Investigation of high-efficiency formamidinium methyl-ammonium perovskite-based photovoltaic cells

  • Surya, Charles (PI)
  • Ng, Annie (PI)
  • Li, Gang (Other Faculty/Researcher)

Project: Monitored by Research Administration

Project Details

Grant Program

Faculty Development Competitive Research Grant Program 2018-2020

Project Description

The development of cost-effective and highly efficient renewable energy sources is one of the biggest challenges for the 21st Century. At present the total power consumption worldwide is ~18 TW and is projected to grow by as much as one-third by 2035. Continued dependence on fossil fuels will result in irreversible damages to the environment with devastating consequences. According to the International Energy Agency nearly half of the net increase in electricity generation will come from renewables.1 Hence, the development of high efficiency photovoltaic cells will be critical for meeting the future global energy demands. Among the various photovoltaic materials, organic-inorganic perovskite thin films have drawn significant attention in recent years due to its tremendous progress in the development of high efficiency solar cells.2-11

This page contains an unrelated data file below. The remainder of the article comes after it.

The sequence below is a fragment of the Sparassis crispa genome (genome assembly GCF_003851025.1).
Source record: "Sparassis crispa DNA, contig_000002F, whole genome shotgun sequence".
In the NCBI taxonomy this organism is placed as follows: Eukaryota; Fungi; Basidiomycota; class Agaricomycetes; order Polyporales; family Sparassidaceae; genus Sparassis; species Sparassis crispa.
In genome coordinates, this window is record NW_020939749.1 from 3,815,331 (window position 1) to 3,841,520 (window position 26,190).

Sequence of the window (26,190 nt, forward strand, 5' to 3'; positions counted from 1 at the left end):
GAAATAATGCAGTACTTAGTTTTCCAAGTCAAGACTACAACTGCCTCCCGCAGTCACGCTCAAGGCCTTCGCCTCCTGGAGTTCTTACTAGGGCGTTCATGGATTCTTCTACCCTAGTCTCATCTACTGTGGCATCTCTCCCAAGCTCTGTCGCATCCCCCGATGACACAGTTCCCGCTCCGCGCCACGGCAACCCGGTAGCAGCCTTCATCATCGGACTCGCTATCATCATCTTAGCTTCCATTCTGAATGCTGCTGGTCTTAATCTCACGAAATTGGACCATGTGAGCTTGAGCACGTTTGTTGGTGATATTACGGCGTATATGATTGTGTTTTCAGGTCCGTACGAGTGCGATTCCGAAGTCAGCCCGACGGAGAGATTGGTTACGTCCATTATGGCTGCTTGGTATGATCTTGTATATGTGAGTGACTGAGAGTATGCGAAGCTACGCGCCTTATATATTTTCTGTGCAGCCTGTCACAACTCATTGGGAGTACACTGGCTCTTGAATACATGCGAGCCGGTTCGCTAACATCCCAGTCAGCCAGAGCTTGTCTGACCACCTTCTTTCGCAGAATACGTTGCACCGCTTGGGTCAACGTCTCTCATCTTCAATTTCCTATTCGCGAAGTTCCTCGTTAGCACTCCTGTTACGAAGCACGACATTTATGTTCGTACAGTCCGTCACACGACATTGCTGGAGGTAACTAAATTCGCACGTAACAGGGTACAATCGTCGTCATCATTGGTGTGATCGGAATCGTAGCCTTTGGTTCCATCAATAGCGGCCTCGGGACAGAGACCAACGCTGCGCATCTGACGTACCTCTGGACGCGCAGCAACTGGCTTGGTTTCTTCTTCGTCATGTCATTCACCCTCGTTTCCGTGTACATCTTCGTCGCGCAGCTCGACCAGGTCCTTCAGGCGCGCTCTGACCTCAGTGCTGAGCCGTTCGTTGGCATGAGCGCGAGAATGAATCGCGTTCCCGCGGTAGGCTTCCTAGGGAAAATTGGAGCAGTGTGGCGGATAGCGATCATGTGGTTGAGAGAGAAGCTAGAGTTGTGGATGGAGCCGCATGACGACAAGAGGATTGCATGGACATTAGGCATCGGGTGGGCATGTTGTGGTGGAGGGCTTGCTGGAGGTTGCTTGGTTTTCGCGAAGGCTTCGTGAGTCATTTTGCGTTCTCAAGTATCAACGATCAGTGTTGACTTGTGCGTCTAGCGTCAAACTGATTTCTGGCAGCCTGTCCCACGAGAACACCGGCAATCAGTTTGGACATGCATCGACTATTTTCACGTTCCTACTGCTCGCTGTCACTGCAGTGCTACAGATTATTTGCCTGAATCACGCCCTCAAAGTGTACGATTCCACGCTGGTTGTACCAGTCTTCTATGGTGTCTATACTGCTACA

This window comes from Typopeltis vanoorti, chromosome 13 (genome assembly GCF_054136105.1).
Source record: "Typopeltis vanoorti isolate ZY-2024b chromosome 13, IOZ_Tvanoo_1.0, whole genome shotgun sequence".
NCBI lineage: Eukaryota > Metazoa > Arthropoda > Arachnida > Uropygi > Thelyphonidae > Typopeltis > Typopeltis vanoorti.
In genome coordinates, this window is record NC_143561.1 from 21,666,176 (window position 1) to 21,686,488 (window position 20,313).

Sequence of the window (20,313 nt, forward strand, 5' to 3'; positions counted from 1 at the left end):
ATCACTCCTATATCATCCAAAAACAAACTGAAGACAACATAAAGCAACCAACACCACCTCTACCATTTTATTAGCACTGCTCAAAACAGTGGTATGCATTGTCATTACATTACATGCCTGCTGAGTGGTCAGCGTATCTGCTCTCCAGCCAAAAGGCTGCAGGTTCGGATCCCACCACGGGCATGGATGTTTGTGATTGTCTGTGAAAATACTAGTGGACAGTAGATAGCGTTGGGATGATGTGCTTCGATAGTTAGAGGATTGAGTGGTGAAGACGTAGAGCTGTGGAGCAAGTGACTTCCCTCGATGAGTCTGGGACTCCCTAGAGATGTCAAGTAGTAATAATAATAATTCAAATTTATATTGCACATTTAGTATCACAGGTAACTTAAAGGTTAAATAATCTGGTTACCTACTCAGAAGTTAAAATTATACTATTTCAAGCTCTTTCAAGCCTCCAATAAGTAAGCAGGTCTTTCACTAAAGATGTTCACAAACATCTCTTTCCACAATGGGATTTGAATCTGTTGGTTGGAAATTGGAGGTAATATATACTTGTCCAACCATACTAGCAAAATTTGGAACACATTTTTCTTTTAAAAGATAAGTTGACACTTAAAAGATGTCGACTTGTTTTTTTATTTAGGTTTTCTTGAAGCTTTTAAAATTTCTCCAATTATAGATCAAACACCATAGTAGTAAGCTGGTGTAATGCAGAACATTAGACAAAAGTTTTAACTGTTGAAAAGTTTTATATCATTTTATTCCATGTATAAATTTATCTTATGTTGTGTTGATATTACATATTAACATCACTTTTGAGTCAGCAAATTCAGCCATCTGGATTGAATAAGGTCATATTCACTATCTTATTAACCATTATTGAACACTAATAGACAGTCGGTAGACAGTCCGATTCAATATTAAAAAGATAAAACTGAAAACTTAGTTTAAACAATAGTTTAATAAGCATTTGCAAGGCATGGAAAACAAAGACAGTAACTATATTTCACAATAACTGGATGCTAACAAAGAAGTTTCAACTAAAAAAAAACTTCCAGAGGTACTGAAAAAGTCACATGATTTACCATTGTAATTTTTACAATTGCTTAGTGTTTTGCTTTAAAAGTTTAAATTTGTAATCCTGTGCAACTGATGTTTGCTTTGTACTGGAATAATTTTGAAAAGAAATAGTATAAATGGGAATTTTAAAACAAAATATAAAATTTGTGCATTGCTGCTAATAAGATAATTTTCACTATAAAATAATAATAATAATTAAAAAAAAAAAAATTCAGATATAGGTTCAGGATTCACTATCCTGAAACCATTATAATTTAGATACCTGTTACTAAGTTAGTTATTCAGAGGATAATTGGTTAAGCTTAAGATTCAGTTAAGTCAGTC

In this proposal, we have outlined a program for the investigation of high efficiency Formamidinium Methylammonium lead halide (FMPX) and Caesium Formamidinium Methylammonium lead halide (CFMPX) based perovskite solar cells (PSCs).12,13 This material has significant advantages over the conventional PVC based on the methyl ammonium lead tri-iodide (MAPI) thin film in terms of material stability which is a crucial for the successful commercialization of PSCs. We propose to conduct the following studies:
1.) Investigation of oxygen annealing of defect states in FMPX and CFMPX thin films – The significance of this study is mainly due to the tremendous deleterious effects of the defect states on the performance of the photovoltaic devices. To the best of our knowledge, so far there is no systematic studies on the passivation of the material defects of the FMPX and CFMPX films by oxygen annealing.
2.) Investigation of hybrid chemical vapor deposition (HCVD) technique on the growth of FMPX and CFMPX thin films – This process was originally pioneered by the PI for the growth high quality CH3NH3PbI3 (MAPI) thin films. The technique is now extended to the FMPX and CFMPX thin films. This is expected to have significant impact on both the efficiency and the stability of the device as well as the potential large-scale production of the perovskite thin films.
3.) Investigation of the optimal device structure for high performance PSCs – While TiO2 is by far the most common material for the electron transport layer (ETL), recent results had implicated TiO2 as a source for device instability due to the photo-catalytic effect at the perovskite/TiO2 interface. We will investigate means to enhance the stability of the devices such as the use of SnO2 as the ETL to avoid materials degradation due to photo-catalytic effects. This study is crucial for the commercialization of the PSCs as device stability is the pre-requisite for any practical application of the device. Detailed degradation of the device over time will be performed.
Effective start/end date3/20/1812/31/20


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